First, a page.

Nevada GOP presidential caucus officials will report the results of Tuesday night’s contests using pictures snapped on their smartphones — a marked contrast to the Microsoft-built app that was used to deliver results in Iowa.
The Wall Street Journal reported that GOP officials are hoping to avoid a repeat of the 2012, when final results in Nevada were not officially reported until days after the caucuses, long after news organizations had called the race for Mitt Romney.
In 2012, press reports noted that the hand counts in some counties were not finished more than a day after the polls closed because of discrepancies. The Las Vegas Sun said at the time that the process was marked by “disorganization, bickering and bumbling at nearly every turn.”
While those setbacks did not cause much turmoil because of Romney’s large margin of victory, the GOP results are expected to be much closer this year.
The Journal also reported that the combination of a competitive contest, an underfunded state party and a decentralized process have officials bracing for some confusion on Tuesday.
There will be 130 caucus locations set up across the state to deal with the 1,700 precincts. According to the party, officials at each caucus location will tally the results and send them off to the county and state headquarters “via telephone and photo confirmation.” The Associated Press also has been tasked with delivering the results from Nevada to the public and flagging any “data issues” with the numbers.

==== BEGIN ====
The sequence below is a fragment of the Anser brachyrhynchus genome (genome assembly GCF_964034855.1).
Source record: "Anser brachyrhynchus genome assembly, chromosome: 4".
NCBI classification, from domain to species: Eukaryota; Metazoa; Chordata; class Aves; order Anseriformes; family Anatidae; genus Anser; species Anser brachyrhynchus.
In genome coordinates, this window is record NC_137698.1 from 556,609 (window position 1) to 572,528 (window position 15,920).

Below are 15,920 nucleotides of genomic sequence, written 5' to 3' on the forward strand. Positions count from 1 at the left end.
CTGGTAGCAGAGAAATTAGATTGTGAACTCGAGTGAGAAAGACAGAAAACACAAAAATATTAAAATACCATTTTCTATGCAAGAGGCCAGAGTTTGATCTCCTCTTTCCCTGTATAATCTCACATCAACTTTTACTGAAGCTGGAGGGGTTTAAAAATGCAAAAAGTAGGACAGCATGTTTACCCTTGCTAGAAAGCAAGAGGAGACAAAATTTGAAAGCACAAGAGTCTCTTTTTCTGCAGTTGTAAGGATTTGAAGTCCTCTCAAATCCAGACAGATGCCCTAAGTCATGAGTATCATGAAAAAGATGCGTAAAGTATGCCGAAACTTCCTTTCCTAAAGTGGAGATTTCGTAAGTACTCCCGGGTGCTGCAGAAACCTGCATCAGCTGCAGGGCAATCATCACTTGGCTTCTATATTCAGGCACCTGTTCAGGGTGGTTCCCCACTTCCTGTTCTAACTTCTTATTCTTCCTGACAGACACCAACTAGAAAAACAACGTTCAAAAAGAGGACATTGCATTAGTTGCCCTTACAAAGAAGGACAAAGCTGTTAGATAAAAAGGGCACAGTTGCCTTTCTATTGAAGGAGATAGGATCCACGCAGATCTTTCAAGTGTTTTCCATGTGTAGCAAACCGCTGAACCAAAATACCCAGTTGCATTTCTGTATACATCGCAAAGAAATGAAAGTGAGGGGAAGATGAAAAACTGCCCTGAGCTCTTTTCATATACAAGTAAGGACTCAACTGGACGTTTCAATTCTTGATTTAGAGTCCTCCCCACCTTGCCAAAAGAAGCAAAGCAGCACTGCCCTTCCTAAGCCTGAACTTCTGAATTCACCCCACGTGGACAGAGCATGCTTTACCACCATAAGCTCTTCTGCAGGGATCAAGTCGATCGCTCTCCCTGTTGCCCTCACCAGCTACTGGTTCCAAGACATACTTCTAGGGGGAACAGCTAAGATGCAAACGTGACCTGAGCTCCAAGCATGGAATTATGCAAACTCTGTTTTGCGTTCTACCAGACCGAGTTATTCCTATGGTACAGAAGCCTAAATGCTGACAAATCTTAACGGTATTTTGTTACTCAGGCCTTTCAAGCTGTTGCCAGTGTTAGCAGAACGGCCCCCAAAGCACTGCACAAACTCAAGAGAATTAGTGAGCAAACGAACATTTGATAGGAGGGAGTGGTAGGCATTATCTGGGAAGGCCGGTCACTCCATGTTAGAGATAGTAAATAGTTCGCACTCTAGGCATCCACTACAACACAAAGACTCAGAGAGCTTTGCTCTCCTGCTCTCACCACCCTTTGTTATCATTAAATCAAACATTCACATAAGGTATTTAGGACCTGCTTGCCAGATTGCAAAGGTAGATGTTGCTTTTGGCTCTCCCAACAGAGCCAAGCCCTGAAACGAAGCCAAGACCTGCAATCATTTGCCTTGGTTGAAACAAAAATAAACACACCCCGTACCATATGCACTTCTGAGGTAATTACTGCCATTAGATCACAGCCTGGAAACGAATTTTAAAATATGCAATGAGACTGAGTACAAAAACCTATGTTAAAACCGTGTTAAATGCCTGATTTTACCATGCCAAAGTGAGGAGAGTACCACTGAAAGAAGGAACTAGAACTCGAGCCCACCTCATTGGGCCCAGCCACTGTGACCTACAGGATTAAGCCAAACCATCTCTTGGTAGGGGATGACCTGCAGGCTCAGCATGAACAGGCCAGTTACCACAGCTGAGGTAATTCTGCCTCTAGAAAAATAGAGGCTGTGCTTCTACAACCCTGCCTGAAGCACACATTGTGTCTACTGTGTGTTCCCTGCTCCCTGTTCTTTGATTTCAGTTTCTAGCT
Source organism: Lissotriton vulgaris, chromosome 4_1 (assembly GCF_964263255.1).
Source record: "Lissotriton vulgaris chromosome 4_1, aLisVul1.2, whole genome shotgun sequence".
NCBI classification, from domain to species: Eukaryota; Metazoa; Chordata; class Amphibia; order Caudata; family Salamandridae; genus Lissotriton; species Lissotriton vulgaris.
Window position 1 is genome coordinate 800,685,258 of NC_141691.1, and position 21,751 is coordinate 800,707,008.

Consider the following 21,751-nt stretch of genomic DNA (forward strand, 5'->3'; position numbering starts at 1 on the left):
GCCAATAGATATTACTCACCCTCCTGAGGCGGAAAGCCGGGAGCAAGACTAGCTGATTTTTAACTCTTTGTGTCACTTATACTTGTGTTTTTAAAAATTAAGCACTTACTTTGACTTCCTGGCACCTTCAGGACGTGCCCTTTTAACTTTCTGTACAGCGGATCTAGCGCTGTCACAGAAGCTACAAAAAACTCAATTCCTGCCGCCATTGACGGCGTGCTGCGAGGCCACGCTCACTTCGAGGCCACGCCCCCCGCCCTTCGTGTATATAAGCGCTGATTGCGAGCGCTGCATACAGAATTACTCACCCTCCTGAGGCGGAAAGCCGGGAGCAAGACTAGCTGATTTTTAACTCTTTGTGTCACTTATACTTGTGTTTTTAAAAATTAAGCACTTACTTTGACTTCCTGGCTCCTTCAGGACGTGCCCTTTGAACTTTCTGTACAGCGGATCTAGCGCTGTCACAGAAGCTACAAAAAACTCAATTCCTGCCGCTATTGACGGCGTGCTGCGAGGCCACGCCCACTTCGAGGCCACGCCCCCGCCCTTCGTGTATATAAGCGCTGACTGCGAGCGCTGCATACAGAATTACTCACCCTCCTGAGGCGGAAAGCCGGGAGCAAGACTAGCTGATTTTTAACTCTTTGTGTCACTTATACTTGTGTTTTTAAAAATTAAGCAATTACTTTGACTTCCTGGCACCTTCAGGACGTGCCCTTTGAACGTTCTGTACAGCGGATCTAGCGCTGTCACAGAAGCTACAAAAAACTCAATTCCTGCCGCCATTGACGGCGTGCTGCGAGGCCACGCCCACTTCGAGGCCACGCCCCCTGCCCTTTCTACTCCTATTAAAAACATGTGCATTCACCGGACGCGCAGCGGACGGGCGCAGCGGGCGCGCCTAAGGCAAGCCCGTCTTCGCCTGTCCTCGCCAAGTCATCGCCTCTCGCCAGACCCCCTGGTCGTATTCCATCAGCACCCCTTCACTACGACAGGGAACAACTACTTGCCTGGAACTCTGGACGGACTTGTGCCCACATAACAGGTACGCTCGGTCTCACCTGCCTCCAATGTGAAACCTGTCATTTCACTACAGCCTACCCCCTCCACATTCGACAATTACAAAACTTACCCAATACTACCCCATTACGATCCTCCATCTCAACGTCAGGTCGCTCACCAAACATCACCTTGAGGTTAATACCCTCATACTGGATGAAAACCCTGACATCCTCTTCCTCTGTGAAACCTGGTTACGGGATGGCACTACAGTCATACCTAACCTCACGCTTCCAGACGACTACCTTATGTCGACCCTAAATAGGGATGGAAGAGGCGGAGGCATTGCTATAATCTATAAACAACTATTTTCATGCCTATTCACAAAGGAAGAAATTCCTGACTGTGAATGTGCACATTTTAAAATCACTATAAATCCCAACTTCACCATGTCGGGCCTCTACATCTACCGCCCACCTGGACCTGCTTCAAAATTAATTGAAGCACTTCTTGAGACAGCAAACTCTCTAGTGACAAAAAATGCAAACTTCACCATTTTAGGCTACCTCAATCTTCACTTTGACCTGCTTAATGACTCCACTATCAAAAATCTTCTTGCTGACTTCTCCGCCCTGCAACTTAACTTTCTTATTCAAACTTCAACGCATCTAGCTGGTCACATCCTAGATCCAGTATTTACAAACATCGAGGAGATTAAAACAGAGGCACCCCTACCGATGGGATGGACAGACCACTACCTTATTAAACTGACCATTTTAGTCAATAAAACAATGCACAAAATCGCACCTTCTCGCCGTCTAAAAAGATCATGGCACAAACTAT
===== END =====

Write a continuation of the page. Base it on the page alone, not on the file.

“A smartphone picture of the tally sheet will be sent to the party,” a fact sheet provided by the party reads. “Results will be compiled and reviewed by the party, and shared with AP. As the news organization inserts the results into its election system, it will share any data issues with the party.”
The state party will officially then certify the totals “upon physical receipt” of all tallies.
The set-up in Nevada is a contrast to the Iowa caucuses, which were reported using a Microsoft-built app and backed up by its cloud technology. The app amounted to little more than a password-protected interface into which caucus officials could enter their results. Back ups were designed to flag anomalies and double check inputs.
The tech giant donated its time in Iowa but did not partner with any other state parties this election cycle. Microsoft said its reporting app worked flawlessly in the Hawkeye State, despite concerns about allowing a major corporation to help with the process.